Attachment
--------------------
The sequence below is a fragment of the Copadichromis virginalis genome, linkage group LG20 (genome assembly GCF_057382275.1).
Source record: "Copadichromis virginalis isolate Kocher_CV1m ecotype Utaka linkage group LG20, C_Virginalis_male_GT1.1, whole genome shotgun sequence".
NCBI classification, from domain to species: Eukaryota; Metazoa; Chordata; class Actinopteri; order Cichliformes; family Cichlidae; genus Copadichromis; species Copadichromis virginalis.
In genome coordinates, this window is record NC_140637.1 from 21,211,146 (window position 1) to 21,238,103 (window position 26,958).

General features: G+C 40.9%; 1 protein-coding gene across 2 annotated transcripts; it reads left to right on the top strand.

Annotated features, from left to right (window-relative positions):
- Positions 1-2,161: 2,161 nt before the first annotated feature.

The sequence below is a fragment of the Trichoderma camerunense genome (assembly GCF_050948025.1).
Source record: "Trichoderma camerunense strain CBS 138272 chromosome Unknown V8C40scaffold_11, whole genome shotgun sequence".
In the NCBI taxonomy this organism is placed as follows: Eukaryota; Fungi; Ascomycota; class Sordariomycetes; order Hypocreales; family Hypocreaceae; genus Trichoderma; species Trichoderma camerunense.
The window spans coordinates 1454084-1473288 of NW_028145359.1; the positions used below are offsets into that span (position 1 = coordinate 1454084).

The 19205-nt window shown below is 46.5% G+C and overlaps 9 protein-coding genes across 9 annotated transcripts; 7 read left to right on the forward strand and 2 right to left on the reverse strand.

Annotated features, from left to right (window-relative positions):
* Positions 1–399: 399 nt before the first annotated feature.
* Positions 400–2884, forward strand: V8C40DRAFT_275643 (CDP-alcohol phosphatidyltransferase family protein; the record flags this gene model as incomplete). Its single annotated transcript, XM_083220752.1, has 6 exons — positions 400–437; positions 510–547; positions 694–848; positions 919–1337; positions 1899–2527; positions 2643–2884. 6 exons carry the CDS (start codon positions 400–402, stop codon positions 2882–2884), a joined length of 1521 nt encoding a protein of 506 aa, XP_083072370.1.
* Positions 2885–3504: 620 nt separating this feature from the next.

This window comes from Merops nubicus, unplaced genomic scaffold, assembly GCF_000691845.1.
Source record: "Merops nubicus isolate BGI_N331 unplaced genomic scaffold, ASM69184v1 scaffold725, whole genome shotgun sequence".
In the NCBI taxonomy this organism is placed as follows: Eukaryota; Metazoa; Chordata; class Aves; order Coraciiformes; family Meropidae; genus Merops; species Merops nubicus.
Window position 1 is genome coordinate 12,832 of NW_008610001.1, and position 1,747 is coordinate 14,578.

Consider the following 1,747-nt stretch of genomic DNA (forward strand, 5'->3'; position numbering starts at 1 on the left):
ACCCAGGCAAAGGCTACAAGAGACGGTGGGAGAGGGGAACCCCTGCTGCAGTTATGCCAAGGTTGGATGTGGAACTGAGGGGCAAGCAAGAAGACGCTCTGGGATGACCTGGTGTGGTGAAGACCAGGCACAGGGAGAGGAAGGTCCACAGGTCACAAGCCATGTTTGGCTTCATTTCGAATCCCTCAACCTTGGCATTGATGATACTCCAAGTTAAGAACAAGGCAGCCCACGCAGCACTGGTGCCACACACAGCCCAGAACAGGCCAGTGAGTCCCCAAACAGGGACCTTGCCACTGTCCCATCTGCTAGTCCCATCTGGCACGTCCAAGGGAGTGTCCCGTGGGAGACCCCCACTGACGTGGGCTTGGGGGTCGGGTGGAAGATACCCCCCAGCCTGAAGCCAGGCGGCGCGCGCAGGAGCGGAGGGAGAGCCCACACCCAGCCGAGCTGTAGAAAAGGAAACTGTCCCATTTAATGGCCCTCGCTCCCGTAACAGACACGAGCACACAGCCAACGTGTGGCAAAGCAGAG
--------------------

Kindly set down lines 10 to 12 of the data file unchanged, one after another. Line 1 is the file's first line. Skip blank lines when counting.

In the NCBI taxonomy this organism is placed as follows: Eukaryota; Fungi; Ascomycota; class Sordariomycetes; order Hypocreales; family Hypocreaceae; genus Trichoderma; species Trichoderma camerunense.
The window spans coordinates 1454084-1473288 of NW_028145359.1; the positions used below are offsets into that span (position 1 = coordinate 1454084).

The 19205-nt window shown below is 46.5% G+C and overlaps 9 protein-coding genes across 9 annotated transcripts; 7 read left to right on the forward strand and 2 right to left on the reverse strand.